The way you respond to your child’s anger will influence how they continue to respond and feel about their angry outburst.
It might be helpful to keep a journal of the times when your child has an outburst or expresses that they are feeling angry or anxious. Also note down what they were doing before the outburst or what they were planning to do prior to their unhappiness.
If you have already worked with children or have your own children/grandchildren then you will know that anything that encourages children to self-regulate their sometimes unsettled emotions is a very helpful skill, especially so in a formal classroom environment where one child’s unsettled emotions can set a few of the other children off as well.
A direct route into the present moment is through our senses, which is why as parents we should look at different ways of bringing awareness to our senses whilst continuing with everyday life. Remember that when we are being mindful and are in the present moment, at that particular moment…feelings of anxiety are not at the forefront of our thoughts.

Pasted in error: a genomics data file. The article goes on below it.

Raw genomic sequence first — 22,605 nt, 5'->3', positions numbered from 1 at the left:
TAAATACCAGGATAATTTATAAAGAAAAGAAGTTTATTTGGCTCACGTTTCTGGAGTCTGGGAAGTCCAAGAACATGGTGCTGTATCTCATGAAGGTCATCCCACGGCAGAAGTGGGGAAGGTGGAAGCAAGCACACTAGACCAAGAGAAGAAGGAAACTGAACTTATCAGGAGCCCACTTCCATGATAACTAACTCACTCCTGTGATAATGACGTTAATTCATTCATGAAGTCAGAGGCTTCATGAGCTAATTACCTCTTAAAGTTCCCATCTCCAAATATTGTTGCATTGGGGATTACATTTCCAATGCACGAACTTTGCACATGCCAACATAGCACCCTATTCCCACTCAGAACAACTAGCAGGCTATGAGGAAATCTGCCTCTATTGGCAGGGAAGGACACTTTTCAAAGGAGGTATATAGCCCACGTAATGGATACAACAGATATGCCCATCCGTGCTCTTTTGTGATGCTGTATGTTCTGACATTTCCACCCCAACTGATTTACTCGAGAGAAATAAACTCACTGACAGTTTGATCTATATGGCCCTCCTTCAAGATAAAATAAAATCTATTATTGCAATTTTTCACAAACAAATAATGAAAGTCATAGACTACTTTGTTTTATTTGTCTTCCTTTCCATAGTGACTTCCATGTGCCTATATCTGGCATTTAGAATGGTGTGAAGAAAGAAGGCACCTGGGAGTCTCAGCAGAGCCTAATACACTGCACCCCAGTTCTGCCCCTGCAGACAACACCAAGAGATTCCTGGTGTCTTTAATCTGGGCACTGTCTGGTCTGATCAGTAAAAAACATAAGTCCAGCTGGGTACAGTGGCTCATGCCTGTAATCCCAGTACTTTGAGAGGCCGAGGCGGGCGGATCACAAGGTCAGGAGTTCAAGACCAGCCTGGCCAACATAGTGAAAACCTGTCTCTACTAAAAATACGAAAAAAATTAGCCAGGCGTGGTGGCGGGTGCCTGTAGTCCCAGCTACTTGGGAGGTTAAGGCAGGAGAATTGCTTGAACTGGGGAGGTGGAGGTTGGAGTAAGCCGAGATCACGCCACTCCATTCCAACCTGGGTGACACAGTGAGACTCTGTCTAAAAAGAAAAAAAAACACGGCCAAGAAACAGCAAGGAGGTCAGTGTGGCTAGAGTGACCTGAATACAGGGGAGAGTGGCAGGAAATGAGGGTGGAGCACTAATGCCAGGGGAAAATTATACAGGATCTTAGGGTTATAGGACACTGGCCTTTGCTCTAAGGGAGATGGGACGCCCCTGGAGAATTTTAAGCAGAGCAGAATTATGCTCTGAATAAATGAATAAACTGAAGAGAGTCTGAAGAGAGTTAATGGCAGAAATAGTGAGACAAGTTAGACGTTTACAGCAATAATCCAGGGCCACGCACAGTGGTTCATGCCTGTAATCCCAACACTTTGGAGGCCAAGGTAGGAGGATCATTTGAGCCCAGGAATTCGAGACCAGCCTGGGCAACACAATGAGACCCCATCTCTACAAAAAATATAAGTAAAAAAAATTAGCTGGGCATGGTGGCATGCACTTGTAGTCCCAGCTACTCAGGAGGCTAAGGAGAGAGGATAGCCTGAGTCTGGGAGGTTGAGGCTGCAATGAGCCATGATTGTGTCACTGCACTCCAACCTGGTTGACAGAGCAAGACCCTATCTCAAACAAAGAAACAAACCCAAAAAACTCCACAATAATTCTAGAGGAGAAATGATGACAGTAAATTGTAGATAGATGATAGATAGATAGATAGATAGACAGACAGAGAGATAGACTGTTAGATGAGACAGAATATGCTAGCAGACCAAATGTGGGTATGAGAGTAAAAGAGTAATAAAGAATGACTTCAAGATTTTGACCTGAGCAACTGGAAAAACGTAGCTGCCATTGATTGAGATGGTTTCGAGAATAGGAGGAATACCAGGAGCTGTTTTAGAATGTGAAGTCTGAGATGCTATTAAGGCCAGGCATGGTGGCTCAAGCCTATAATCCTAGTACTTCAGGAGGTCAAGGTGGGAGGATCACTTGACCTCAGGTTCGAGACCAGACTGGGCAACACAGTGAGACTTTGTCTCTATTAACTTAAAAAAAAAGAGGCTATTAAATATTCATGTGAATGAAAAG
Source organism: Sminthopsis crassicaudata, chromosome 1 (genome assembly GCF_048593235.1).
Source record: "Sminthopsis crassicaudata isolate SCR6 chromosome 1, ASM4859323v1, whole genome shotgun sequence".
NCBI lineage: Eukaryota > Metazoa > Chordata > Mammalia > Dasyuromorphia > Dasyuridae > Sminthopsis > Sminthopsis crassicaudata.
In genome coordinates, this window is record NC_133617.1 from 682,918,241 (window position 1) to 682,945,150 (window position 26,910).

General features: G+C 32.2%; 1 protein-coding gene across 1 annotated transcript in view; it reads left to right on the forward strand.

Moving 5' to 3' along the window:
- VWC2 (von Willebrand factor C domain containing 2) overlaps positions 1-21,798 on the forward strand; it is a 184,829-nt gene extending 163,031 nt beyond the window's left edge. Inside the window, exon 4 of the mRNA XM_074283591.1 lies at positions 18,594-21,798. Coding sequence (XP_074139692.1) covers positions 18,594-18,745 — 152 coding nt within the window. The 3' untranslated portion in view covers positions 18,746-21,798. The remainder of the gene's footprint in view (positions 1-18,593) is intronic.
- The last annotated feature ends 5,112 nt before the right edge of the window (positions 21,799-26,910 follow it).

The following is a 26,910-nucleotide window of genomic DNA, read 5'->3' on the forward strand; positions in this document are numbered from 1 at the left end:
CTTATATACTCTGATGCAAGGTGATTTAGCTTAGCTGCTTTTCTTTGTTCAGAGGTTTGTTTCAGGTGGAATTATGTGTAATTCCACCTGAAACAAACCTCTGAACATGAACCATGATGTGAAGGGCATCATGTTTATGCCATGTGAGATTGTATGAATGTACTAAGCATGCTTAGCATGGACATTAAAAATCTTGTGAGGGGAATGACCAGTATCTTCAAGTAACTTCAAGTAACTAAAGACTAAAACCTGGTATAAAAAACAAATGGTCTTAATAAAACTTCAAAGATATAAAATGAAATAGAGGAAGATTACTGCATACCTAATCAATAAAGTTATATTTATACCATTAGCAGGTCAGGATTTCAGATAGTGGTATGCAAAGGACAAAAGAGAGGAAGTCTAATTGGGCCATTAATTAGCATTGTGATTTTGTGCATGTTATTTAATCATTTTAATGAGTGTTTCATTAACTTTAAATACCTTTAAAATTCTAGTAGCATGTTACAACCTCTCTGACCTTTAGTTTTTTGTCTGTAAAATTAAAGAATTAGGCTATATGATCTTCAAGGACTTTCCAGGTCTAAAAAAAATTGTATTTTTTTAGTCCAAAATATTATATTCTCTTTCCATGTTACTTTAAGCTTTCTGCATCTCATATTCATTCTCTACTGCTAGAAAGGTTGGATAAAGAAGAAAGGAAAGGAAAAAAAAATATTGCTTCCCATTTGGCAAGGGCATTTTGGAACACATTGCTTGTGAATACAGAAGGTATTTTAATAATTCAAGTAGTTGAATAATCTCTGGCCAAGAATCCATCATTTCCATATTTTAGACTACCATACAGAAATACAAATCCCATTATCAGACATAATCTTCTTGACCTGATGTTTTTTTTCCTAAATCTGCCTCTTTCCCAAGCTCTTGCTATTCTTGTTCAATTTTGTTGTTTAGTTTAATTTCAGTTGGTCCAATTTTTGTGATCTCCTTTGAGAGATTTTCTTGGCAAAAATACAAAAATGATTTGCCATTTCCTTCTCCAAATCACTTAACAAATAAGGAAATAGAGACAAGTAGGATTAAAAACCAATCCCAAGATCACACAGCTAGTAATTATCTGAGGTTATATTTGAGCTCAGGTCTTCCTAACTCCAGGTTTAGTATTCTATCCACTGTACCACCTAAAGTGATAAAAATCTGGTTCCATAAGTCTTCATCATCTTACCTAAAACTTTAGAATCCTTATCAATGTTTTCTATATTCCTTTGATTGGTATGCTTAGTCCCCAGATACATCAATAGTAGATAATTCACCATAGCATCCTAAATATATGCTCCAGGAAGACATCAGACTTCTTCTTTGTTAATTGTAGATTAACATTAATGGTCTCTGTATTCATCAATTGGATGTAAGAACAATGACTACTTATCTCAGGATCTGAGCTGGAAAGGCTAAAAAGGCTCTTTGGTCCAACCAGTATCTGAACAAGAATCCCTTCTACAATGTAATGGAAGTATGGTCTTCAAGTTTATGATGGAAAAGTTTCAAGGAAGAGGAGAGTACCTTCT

Feeling a little frazzled at work, or worse, feeling completely overwhelmed? I believe stress in the workplace has reached epidemic proportions. Everyone I speak to is stressed and very anxious at work. And I mean everyone. I have yet to speak to someone who feels they are coping well whilst running on this speedy treadmill called life.
It has been reported that more than 70% of children 10yrs and under have sleeping difficulties attributed to feeling stressed. That is a lot of children who are not getting enough good quality sleep.
Next time you or your child feel like bellowing or roaring in frustration at life’s challenges, why not give the lion breath a go. Follow these simple steps and feel your anger melt away. Then enjoy a good laugh.
The breath is our life force and is one of the most important functions of the body, even very young children can be taught how to breath properly.